Casablanca, Morocco, Thursday 14 March 2019 – President Julius Maada Bio has urged this year’s Africa Development Forum held in Casablanca, Morocco, to forget challenges of the past and explore the prospects for high profit and returns for investment in Africa.
“Let me first express my sincere gratitude and appreciation to the Kingdom of Morocco for hosting such a remarkable event. Allow me to congratulate the leadership and vision of His Majesty, King Mohammed VI, for convening all of us here in a country that is both a success story in Africa and one that is deeply committed to sharing its success with sister nations in Africa,” he said and also appreciated Al Mada and Attijariwafa bank for inviting them and more especially for their longstanding commitment and determination to promote private sector growth in Africa.
At the opening ceremony of the event, the President noted that Africa was indeed a place of opportunity, adding that countries the world over were launching special trade and investment initiatives in the region because they knew that the continent was prime hub of economic opportunity, growth, and expansion.
“With a population of 1.2 billion of the 7 billion people in the world, and with the most youthful population demographic in the world, Africa is a place of promise. Africa is also the second largest continent in the world and it has the most expansive and diverse concentrations of natural resources. Africa also has infrastructure needs calculated at beyond $100 billion US dollars every year. There is also tremendous potential for heavy investment in all sectors from small to heavy industry, manufacturing, technology, agro-business, tourism, renewable energy, to urban development,” he said.
He said African leaders had a responsibility to keep the democratic spaces open and to govern their people fairly and justly, noting that democratic freedoms and political pluralism would promote political stability. He said that businesses were likely to thrive best when there was political stability. He urged that they must consciously ensure that the political and, therefore, investment landscapes across the continent were even and predictable from country to country.
“We must also acknowledge that the scale and nature of growth and investment across the continent
“Our governance institutions and processes must also be transparent and promote investor and business confidence. We must address corruption, shady predators, and politically exposed persons whose interests are always inimical to business. We must govern our natural resources from extractives, agro-business to the blue economy for the benefit of our respective nations and to also attract credible investors. We must also address the regulatory environment and amend laws that are not business-investor friendly. Investors and businesses should be able to make a fair profit and be able to re-invest or expatriate their profits as they deem fit. At the highest levels of governance, we must demonstrate political will to encourage, support, and provide a sustaining environment for businesses,” he stated.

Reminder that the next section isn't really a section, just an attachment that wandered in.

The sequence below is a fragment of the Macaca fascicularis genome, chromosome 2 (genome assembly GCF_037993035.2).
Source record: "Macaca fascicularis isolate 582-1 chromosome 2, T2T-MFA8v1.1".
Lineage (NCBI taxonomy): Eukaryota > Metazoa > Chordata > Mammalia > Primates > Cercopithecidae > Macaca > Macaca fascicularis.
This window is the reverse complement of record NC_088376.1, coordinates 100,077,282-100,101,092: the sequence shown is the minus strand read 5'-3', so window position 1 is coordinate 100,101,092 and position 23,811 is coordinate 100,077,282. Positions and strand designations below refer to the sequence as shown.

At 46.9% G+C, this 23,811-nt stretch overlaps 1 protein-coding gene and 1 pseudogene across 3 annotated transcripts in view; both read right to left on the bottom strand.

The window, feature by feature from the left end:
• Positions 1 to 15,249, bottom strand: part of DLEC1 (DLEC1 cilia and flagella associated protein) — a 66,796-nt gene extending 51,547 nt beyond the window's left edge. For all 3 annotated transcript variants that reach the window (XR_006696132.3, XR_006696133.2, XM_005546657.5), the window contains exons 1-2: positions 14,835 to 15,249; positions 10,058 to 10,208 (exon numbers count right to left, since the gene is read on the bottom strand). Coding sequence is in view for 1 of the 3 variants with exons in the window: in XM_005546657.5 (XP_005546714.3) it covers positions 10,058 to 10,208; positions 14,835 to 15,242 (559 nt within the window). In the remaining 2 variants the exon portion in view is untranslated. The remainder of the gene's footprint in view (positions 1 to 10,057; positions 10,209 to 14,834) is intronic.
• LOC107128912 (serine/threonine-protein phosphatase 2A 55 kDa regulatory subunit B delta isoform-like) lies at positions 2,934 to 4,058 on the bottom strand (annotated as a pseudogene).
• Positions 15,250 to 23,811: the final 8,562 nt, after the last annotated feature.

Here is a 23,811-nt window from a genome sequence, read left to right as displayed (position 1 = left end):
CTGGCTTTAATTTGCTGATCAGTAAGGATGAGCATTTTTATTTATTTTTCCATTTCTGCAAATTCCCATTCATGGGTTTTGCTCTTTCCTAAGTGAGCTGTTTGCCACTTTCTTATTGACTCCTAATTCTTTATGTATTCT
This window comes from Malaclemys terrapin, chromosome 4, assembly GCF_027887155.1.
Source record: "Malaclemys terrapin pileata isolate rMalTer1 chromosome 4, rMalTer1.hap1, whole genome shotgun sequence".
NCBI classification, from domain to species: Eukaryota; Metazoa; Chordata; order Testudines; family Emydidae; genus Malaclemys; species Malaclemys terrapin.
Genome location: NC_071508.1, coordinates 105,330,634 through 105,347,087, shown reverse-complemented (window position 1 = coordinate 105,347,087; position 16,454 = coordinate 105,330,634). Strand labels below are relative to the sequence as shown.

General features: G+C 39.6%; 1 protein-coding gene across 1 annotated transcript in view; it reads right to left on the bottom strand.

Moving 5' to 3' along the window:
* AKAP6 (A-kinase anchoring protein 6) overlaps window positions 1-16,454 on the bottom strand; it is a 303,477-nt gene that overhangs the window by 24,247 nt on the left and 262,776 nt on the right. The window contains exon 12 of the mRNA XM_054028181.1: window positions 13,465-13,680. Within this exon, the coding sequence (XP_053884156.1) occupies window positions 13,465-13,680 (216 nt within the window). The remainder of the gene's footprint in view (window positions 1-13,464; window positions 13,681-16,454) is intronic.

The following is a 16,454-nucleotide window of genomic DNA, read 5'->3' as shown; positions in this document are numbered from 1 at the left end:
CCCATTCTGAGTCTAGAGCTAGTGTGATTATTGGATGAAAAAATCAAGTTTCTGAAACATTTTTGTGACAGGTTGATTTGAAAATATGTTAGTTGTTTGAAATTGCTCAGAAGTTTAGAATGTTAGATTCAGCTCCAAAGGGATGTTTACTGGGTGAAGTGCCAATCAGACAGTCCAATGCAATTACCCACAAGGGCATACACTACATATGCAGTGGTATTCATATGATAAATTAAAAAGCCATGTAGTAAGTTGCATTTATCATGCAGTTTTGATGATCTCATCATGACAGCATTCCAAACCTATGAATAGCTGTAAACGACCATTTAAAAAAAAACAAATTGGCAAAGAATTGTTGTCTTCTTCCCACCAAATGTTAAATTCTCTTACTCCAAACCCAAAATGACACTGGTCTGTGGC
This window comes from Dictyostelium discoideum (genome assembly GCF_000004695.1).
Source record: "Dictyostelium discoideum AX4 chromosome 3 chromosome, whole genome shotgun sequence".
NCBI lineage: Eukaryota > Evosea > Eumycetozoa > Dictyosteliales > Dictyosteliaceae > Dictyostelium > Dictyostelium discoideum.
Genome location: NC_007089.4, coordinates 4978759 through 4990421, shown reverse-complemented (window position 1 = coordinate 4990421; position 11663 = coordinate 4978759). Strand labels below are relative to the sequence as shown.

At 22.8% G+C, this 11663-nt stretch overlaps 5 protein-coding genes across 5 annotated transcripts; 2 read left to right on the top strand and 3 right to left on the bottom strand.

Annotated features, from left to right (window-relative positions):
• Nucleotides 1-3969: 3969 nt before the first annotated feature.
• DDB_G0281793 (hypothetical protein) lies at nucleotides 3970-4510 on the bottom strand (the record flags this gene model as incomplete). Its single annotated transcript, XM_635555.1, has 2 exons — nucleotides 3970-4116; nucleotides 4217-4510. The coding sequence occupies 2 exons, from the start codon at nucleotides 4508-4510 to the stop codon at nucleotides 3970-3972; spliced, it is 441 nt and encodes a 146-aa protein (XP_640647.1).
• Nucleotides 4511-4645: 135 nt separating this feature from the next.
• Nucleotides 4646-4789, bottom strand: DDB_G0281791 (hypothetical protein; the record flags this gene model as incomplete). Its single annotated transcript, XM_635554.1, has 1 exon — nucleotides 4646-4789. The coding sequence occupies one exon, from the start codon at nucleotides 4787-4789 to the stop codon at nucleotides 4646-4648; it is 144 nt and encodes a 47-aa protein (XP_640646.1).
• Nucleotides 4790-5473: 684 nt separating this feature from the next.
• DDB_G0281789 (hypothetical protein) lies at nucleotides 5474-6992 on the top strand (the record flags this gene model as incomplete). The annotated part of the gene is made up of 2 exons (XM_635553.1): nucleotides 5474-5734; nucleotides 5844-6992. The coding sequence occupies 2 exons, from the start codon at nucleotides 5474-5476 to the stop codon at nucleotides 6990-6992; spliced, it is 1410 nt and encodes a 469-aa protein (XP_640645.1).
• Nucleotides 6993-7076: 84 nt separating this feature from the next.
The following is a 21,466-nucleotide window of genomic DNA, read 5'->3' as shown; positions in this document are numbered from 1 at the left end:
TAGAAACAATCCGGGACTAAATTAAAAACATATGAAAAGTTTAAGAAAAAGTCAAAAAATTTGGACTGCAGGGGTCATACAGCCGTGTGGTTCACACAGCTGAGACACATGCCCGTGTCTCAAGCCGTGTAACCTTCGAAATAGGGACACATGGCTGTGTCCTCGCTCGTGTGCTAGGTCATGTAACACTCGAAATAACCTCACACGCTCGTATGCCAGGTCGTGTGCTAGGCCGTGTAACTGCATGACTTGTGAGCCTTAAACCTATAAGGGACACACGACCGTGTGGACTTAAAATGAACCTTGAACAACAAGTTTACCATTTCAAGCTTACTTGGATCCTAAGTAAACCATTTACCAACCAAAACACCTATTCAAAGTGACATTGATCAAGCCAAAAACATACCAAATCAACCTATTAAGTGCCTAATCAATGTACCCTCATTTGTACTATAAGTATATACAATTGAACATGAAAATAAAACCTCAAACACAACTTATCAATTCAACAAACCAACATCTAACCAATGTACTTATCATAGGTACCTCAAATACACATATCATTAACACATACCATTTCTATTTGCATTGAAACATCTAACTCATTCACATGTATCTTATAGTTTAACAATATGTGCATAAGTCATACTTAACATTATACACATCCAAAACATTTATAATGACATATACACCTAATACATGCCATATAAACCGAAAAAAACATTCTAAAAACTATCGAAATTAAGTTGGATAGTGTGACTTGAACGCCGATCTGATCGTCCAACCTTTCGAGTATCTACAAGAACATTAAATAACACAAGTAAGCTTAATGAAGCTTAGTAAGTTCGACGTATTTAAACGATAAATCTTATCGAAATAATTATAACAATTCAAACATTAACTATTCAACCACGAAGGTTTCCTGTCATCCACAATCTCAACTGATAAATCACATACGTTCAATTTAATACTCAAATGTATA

President Bio disclosed that in Sierra Leone, his government was institutionalising the investment board to be co-chaired by him and Vice President Dr Mohamed Juldeh Jalloh and creating a one-stop shop for expediting and resolving all investor concerns. He also talked about the country’s comprehensive investment code, adding that they were also working on other policies that would ease the entry into and the establishment of credible businesses and investors in the natural resource-rich West African nation.
“Beyond the business atmosphere, we must align our investment decisions with our development priorities and prospects. Our ultimate aim is to diversify our sources of growth and our sources of trade. A diversified economy is a more resilient economy. But to do so, we must identify our prospective growth sectors and ensure that investment inputs are directed to those sectors. In Sierra Leone, we have launched a medium-term national development plan that identifies clusters of growth and areas for potential investment in agro-business, tourism, marine resources, renewable energy, infrastructure, and the extractive sectors. The ultimate objective is to grow and diversify the economy through private investment growth and deliver outcomes for our people that we have set in our national development plan, in the AU Agenda 2063, and also in sustainable development goals as laid out by the United Nations,” he said.
The President told the gathering that in Sierra Leone, his government had invested 21 per cent of the national budget in equal and free quality education and 15 per cent of the national budget committed to various healthcare initiatives. He added that the new government believed that for people to be fit for purpose and be productive in the twenty-first-century global economy, they must be educated and healthy.
“Investing equally in both men and women provides an expanded and productive labour force. The more productive people are, the more productive a country is. Inclusive human capital development is therefore critical for inclusive and sustainable development.
“So, to conclude, African nations, to my mind, face challenges that also abound with possibilities. We have a unique opportunity to promote intra-African investment and trade and to continue to attract more investments if we do the right things to attract, promote, and support investors. Let us leverage our natural and human capital within a peaceful and stable governance landscape to create more and inclusive economic opportunity for our continent,” he said.
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